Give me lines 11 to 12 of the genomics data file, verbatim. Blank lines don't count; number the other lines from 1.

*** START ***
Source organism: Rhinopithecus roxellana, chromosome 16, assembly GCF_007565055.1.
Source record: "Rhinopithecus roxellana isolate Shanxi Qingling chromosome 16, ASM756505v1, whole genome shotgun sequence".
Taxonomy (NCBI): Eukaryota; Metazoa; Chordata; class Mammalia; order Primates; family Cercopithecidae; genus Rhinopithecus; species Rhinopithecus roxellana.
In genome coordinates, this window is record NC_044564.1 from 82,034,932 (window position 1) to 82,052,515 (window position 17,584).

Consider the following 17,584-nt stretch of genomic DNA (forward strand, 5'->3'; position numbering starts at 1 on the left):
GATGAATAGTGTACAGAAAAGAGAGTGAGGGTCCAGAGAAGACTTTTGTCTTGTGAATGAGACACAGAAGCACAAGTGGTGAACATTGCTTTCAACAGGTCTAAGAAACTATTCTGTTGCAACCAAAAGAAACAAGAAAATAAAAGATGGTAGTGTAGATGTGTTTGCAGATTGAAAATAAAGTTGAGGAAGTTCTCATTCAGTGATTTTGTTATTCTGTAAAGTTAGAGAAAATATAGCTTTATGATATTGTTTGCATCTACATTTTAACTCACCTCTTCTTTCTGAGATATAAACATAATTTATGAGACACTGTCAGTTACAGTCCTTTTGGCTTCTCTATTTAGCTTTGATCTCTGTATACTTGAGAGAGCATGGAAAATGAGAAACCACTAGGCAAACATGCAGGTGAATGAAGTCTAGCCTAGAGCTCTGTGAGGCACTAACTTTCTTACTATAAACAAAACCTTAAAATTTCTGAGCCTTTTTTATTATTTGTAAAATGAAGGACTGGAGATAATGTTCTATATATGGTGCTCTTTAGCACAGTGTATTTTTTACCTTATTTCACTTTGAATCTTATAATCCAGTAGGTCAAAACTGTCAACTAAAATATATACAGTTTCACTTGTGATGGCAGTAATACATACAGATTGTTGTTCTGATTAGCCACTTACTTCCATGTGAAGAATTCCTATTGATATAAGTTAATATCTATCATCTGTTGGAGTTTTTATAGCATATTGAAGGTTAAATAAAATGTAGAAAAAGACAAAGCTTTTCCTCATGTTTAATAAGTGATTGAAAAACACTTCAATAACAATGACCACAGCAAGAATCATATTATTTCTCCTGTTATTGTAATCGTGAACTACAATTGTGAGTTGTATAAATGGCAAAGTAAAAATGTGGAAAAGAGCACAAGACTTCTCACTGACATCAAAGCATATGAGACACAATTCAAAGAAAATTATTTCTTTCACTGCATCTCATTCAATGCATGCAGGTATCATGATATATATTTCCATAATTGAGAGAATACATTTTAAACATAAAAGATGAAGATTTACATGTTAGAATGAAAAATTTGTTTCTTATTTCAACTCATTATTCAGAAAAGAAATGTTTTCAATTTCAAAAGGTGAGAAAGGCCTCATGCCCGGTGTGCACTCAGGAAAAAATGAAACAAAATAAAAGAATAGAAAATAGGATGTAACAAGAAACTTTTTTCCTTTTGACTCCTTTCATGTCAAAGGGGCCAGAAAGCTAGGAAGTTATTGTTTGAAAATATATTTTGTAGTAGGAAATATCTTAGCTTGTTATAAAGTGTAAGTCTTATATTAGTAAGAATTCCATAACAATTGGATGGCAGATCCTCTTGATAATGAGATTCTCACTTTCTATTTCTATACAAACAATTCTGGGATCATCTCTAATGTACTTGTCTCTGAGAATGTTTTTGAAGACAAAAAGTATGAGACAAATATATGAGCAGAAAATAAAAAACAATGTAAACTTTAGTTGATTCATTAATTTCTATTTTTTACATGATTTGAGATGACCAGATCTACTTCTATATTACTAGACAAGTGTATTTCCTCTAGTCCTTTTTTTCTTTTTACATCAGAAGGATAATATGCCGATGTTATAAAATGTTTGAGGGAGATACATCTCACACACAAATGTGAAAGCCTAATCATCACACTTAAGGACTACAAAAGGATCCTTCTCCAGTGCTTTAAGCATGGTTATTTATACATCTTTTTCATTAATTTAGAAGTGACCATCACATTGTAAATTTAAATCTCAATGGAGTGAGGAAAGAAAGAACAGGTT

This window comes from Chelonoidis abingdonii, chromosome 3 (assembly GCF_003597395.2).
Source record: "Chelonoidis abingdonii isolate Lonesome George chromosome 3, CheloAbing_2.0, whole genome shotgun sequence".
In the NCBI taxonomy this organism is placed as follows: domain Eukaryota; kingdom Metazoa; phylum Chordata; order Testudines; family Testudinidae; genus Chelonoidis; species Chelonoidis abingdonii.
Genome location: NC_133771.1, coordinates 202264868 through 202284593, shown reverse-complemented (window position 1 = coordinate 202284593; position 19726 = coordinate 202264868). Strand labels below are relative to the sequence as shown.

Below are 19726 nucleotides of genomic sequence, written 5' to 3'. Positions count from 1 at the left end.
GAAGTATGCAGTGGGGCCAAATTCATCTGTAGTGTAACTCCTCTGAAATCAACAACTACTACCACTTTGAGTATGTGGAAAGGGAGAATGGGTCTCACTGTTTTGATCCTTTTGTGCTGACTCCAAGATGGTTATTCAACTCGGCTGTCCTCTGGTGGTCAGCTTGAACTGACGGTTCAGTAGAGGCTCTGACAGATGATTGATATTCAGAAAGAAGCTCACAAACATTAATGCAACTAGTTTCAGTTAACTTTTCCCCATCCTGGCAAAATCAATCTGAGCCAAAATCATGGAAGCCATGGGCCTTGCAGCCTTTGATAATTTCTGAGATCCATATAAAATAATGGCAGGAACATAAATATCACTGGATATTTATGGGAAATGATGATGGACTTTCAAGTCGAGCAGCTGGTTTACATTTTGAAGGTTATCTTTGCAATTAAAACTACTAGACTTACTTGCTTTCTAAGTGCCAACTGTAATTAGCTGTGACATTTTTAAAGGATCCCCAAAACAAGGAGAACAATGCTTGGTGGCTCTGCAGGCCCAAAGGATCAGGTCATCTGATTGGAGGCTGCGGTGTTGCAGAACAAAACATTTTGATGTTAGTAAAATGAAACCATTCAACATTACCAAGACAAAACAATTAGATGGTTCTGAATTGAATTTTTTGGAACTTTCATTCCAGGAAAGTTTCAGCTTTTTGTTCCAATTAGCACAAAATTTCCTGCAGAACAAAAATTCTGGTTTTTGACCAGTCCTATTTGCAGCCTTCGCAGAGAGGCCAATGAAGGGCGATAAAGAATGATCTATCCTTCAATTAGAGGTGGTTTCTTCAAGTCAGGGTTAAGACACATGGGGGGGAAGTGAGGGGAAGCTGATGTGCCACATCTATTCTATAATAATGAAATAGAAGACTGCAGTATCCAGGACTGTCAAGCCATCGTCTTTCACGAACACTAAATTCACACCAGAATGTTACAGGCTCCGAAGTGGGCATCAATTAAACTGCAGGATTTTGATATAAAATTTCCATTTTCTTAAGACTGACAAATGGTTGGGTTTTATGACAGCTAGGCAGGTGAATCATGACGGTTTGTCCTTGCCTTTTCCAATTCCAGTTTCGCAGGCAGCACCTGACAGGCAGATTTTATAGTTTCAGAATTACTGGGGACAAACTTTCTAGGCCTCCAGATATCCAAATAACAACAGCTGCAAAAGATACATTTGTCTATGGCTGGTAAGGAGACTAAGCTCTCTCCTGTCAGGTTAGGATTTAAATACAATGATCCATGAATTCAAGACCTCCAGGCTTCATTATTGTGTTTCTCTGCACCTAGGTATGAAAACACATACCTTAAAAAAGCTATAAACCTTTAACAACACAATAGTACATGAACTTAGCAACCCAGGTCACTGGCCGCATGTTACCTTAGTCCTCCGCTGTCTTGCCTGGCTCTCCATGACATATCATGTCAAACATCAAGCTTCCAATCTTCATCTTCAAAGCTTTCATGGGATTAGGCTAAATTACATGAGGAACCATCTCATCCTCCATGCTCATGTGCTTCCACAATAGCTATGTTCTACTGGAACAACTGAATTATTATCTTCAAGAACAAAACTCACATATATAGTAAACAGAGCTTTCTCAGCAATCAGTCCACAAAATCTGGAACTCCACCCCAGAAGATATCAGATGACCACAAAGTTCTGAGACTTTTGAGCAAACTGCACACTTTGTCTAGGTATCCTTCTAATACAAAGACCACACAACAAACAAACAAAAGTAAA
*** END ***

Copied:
Below are 19726 nucleotides of genomic sequence, written 5' to 3'. Positions count from 1 at the left end.
GAAGTATGCAGTGGGGCCAAATTCATCTGTAGTGTAACTCCTCTGAAATCAACAACTACTACCACTTTGAGTATGTGGAAAGGGAGAATGGGTCTCACTGTTTTGATCCTTTTGTGCTGACTCCAAGATGGTTATTCAACTCGGCTGTCCTCTGGTGGTCAGCTTGAACTGACGGTTCAGTAGAGGCTCTGACAGATGATTGATATTCAGAAAGAAGCTCACAAACATTAATGCAACTAGTTTCAGTTAACTTTTCCCCATCCTGGCAAAATCAATCTGAGCCAAAATCATGGAAGCCATGGGCCTTGCAGCCTTTGATAATTTCTGAGATCCATATAAAATAATGGCAGGAACATAAATATCACTGGATATTTATGGGAAATGATGATGGACTTTCAAGTCGAGCAGCTGGTTTACATTTTGAAGGTTATCTTTGCAATTAAAACTACTAGACTTACTTGCTTTCTAAGTGCCAACTGTAATTAGCTGTGACATTTTTAAAGGATCCCCAAAACAAGGAGAACAATGCTTGGTGGCTCTGCAGGCCCAAAGGATCAGGTCATCTGATTGGAGGCTGCGGTGTTGCAGAACAAAACATTTTGATGTTAGTAAAATGAAACCATTCAACATTACCAAGACAAAACAATTAGATGGTTCTGAATTGAATTTTTTGGAACTTTCATTCCAGGAAAGTTTCAGCTTTTTGTTCCAATTAGCACAAAATTTCCTGCAGAACAAAAATTCTGGTTTTTGACCAGTCCTATTTGCAGCCTTCGCAGAGAGGCCAATGAAGGGCGATAAAGAATGATCTATCCTTCAATTAGAGGTGGTTTCTTCAAGTCAGGGTTAAGACACATGGGGGGGAAGTGAGGGGAAGCTGATGTGCCACATCTATTCTATAATAATGAAATAGAAGACTGCAGTATCCAGGACTGTCAAGCCATCGTCTTTCACGAACACTAAATTCACACCAGAATGTTACAGGCTCCGAAGTGGGCATCAATTAAACTGCAGGATTTTGATATAAAATTTCCATTTTCTTAAGACTGACAAATGGTTGGGTTTTATGACAGCTAGGCAGGTGAATCATGACGGTTTGTCCTTGCCTTTTCCAATTCCAGTTTCGCAGGCAGCACCTGACAGGCAGATTTTATAGTTTCAGAATTACTGGGGACAAACTTTCTAGGCCTCCAGATATCCAAATAACAACAGCTGCAAAAGATACATTTGTCTATGGCTGGTAAGGAGACTAAGCTCTCTCCTGTCAGGTTAGGATTTAAATACAATGATCCATGAATTCAAGACCTCCAGGCTTCATTATTGTGTTTCTCTGCACCTAGGTATGAAAACACATACCTTAAAAAAGCTATAAACCTTTAACAACACAATAGTACATGAACTTAGCAACCCAGGTCACTGGCCGCATGTTACCTTAGTCCTCCGCTGTCTTGCCTGGCTCTCCATGACATATCATGTCAAACATCAAGCTTCCAATCTTCATCTTCAAAGCTTTCATGGGATTAGGCTAAATTACATGAGGAACCATCTCATCCTCCATGCTCATGTGCTTCCACAATAGCTATGTTCTACTGGAACAACTGAATTATTATCTTCAAGAACAAAACTCACATATATAGTAAACAGAGCTTTCTCAGCAATCAGTCCACAAAATCTGGAACTCCACCCCAGAAGATATCAGATGACCACAAAGTTCTGAGACTTTTGAGCAAACTGCACACTTTGTCTAGGTATCCTTCTAATACAAAGACCACACAACAAACAAACAAAAGTAAA